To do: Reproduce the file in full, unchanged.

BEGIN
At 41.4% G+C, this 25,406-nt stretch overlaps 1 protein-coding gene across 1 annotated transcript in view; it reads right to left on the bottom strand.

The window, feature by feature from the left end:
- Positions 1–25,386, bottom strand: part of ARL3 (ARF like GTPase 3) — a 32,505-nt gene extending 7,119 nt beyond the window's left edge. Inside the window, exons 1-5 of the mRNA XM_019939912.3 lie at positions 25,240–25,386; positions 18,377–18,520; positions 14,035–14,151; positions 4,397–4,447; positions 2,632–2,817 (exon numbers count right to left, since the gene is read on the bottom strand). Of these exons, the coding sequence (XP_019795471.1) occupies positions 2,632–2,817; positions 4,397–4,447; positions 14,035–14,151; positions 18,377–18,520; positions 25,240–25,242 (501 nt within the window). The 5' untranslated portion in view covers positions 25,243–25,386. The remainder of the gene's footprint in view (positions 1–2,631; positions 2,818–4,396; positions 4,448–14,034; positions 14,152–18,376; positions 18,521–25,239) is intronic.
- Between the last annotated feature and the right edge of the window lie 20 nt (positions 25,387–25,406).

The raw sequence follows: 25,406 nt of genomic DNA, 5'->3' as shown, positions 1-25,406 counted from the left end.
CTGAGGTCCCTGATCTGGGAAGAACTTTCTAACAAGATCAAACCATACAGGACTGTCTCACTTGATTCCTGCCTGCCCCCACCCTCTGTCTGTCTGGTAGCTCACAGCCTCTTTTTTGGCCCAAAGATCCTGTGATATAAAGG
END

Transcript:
At 41.4% G+C, this 25,406-nt stretch overlaps 1 protein-coding gene across 1 annotated transcript in view; it reads right to left on the bottom strand.

The window, feature by feature from the left end:
- Positions 1–25,386, bottom strand: part of ARL3 (ARF like GTPase 3) — a 32,505-nt gene extending 7,119 nt beyond the window's left edge. Inside the window, exons 1-5 of the mRNA XM_019939912.3 lie at positions 25,240–25,386; positions 18,377–18,520; positions 14,035–14,151; positions 4,397–4,447; positions 2,632–2,817 (exon numbers count right to left, since the gene is read on the bottom strand). Of these exons, the coding sequence (XP_019795471.1) occupies positions 2,632–2,817; positions 4,397–4,447; positions 14,035–14,151; positions 18,377–18,520; positions 25,240–25,242 (501 nt within the window). The 5' untranslated portion in view covers positions 25,243–25,386. The remainder of the gene's footprint in view (positions 1–2,631; positions 2,818–4,396; positions 4,448–14,034; positions 14,152–18,376; positions 18,521–25,239) is intronic.
- Between the last annotated feature and the right edge of the window lie 20 nt (positions 25,387–25,406).

The raw sequence follows: 25,406 nt of genomic DNA, 5'->3' as shown, positions 1-25,406 counted from the left end.
CTGAGGTCCCTGATCTGGGAAGAACTTTCTAACAAGATCAAACCATACAGGACTGTCTCACTTGATTCCTGCCTGCCCCCACCCTCTGTCTGTCTGGTAGCTCACAGCCTCTTTTTTGGCCCAAAGATCCTGTGATATAAAGG